Release Date: December 11, 1998
BUFFALO, N.Y. -- University at Buffalo athletes are performing in the classroom, as well as on the court or on the field.
In fact, the director of the office that provides academic support for athletes says that between 30 and 45 percent of UB's athletes can be considered "scholar athletes."
The most recent example are the football players who snagged five of the 20 spots on the 1998 GTE/College Sports Information Directors of America (CoSIDA) Academic All-District I football team. Lead by senior defensive end Dan Poulsen, who has earned a 3.84 GPA in physical therapy and a spot on the GTE/CoSIDA all-academic team for the second straight year, the "academic all-stars" include junior offensive tackle Mike Garofalo, with a 3.41 GPA in management; junior offensive guard David Pruce, 3.80 in political science; sophomore linebacker Brandon Nishnick, 3.36 in history, and redshirt freshman running back David Schmidli, who is considered a sophomore academically and intends to major in physical therapy, 3.54.
District I includes all Division I-A and I-AA schools within the states of Connecticut, Maine, Massachusetts, New Hampshire, New York, Rhode Island and Vermont, and includes schools from the Big East and the Ivy League.
Moreover, these football players are not the only athletes at UB to earn academic honors. Paul Vecchio, sports information director, notes that other stellar scholars include:
o Catherine Jacob, senior guard on the women's basketball team, who has been selected two consecutive years to the GTE/CoSIDA Academic All-District I women's basketball team and is considered a "lock" for a spot again this year. Jacob also was named the "scholar athlete" of the prestigious Rutgers Invitational Tournament held two weekends ago.
o Members of the men's swimming team, which placed first twice in the past five years -- based on team GPA -- on the College Swimming Coaches Association of America (CSCAA) All- Academic Team. The team also placed 12th this year on the list of NCAA all-academic swimming teams.
"As a group, athletes generally do well" academically, confirms Stephen N. Wallace, director of the Office of Athlete Academic Services. Wallace notes that between 30-45 percent of the 500 varsity student athletes at UB on average are considered "scholar athletes" -- earning a GPA of 3.0 or higher in graded courses during any particular semester.
That percentage is "somewhat higher than the percentage of the general student body," believes Dennis Malone, SUNY Distinguished Service Professor in the Department of Electrical Engineering and NCAA Faculty Athletics Representative.
Coaches of Division I teams expect a certain level of performance from their athletes, Wallace says, noting that leads to significant demands on the athletes' time for practice, competition and travel.
"To deal with that and the academic demands (of UB) is a real feat," he says.
As faculty athletic representative, Malone describes his job as "trying to represent the interests of the athletic program to the faculty and the interests of the faculty and the academic program to the Division of Athletics." He points out that the NCAA's motto states that student athletes are students first and athletes second.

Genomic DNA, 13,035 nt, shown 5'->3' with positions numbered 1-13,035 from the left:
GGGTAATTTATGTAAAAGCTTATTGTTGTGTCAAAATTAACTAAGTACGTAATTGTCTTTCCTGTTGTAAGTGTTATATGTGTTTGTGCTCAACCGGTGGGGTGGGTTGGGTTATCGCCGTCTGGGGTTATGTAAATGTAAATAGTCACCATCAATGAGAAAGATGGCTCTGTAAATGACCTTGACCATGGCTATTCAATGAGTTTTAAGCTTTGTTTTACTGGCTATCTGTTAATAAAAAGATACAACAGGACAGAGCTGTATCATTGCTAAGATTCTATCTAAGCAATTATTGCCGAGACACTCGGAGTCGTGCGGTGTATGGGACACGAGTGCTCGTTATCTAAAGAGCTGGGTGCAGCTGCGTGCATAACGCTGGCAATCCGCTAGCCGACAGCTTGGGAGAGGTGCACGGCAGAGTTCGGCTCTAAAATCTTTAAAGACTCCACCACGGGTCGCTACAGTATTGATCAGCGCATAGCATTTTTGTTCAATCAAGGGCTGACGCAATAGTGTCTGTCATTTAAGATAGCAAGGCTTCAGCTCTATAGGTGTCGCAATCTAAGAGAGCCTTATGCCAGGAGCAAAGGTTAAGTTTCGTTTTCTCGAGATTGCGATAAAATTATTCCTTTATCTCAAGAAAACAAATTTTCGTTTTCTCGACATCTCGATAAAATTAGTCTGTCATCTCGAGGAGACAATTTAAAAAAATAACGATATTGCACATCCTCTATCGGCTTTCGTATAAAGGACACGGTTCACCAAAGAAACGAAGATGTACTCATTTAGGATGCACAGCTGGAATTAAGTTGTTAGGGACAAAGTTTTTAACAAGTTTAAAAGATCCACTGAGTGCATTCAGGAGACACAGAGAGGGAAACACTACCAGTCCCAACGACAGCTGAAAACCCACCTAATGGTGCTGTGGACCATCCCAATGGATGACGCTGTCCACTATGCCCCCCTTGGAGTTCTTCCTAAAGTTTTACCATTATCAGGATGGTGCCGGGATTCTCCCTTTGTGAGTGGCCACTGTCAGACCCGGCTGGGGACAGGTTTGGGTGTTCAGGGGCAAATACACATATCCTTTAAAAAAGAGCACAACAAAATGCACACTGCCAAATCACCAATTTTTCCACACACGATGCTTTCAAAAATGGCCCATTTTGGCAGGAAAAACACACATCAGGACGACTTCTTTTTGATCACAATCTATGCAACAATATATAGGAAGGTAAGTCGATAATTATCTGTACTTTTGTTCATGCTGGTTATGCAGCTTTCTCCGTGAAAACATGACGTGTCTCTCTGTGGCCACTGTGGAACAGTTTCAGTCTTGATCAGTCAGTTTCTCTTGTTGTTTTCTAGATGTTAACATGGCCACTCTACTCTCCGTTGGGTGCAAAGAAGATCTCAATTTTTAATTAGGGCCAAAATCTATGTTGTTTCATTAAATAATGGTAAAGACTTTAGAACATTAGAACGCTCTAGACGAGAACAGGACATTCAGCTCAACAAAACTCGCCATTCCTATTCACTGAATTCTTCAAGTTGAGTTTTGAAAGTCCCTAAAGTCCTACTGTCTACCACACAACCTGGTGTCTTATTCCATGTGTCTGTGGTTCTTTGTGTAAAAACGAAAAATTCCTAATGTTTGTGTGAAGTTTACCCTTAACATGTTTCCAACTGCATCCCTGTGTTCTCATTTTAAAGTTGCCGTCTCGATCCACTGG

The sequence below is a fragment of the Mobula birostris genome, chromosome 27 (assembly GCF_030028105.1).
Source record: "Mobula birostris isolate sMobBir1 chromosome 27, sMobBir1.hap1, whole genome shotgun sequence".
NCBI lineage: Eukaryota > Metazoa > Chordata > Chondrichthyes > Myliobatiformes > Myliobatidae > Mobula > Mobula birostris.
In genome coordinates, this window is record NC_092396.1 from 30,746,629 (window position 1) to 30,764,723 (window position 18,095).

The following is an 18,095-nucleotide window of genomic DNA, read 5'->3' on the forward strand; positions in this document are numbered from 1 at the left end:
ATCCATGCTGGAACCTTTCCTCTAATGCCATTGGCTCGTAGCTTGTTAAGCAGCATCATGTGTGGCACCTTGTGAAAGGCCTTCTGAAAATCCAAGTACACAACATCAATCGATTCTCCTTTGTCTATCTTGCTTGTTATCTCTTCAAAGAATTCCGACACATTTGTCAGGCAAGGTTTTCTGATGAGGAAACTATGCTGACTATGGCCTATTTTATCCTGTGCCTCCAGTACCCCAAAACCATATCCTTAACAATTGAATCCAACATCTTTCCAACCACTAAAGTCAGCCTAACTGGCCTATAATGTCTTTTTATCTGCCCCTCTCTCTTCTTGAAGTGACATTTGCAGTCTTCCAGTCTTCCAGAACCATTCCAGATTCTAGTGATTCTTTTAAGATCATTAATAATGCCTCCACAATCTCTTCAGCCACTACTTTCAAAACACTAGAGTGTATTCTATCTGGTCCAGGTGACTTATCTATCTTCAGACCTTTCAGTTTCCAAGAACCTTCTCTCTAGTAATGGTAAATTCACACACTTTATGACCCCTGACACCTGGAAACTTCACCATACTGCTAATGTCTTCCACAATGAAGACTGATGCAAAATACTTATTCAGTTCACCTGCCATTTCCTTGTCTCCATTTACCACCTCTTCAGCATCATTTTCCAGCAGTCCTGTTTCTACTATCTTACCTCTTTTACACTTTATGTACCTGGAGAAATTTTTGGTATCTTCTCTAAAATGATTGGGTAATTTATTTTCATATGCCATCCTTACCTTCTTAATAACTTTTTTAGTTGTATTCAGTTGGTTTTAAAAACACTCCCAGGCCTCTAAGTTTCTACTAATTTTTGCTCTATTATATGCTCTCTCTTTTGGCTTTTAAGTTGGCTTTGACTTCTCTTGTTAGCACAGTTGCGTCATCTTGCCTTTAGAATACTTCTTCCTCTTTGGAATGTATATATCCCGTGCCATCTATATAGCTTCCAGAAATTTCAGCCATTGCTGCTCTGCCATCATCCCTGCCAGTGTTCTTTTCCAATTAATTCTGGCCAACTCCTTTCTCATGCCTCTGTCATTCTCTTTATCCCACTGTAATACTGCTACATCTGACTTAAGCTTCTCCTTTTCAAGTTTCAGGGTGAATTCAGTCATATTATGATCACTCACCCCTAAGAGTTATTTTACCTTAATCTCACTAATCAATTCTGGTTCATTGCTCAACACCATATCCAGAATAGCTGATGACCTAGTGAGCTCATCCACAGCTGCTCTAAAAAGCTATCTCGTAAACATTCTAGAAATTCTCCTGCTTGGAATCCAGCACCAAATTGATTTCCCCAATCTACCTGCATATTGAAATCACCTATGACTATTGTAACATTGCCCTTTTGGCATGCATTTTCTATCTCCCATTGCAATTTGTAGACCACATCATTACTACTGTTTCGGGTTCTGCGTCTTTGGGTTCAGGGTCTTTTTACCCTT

"Maybe 1 percent of student athletes even get a look by a professional sports team," he says. "That's something our students perhaps understand; they (students and the Division of Athletics) take the (NCAA) motto quite seriously."
The Office of Athlete Academic Services has put into place an academic support program that is designed to "maintain the academic integrity of the (athletics) program," Wallace says.
Each team is assigned an academic advisor and team members can avail themselves of tutoring and mentoring programs. As freshmen, they participate in a course similar to UB 101 -- but geared toward athletes -- to help them learn about the university.
The office staff includes a learning specialist -- a doctoral student from the Department of Counseling and Educational Psychology -- who works with athletes experiencing learning problems ranging from learning disabilities to an inability to get organized to poor study skills.
The office also is in contact with athletes' instructors at least three times a semester, which gives staff a good indication how students are doing and allows them to help correct problems before the students gets into real academic trouble.
Wallace says that the real key to athletes' outstanding performances "is the sense of community and connection and support among themselves.
"It makes a difference to kids when a professor knows their name and asks them how their mom and dad are doing," he says.
Malone dispels the widely held notion that athletes generally are concentrated among easy majors -- the "rocks for jocks" syndrome, pointing out that the distribution of majors among athletes at UB is very similar to the distribution of majors among the general student population.
"There really is not an easy major at UB," adds Wallace, noting that a surprising number of athletes major in engineering, considered a "fairly inflexible" course of study.
Malone notes that people make generalizations when it comes to athletes -- "the big, dumb guy is one."
But these people "simply haven't looked at what the facts show," he says.
"In terms of the general academic quality of athletes, the university can be, and should be, proud of the academic performance of its athletes."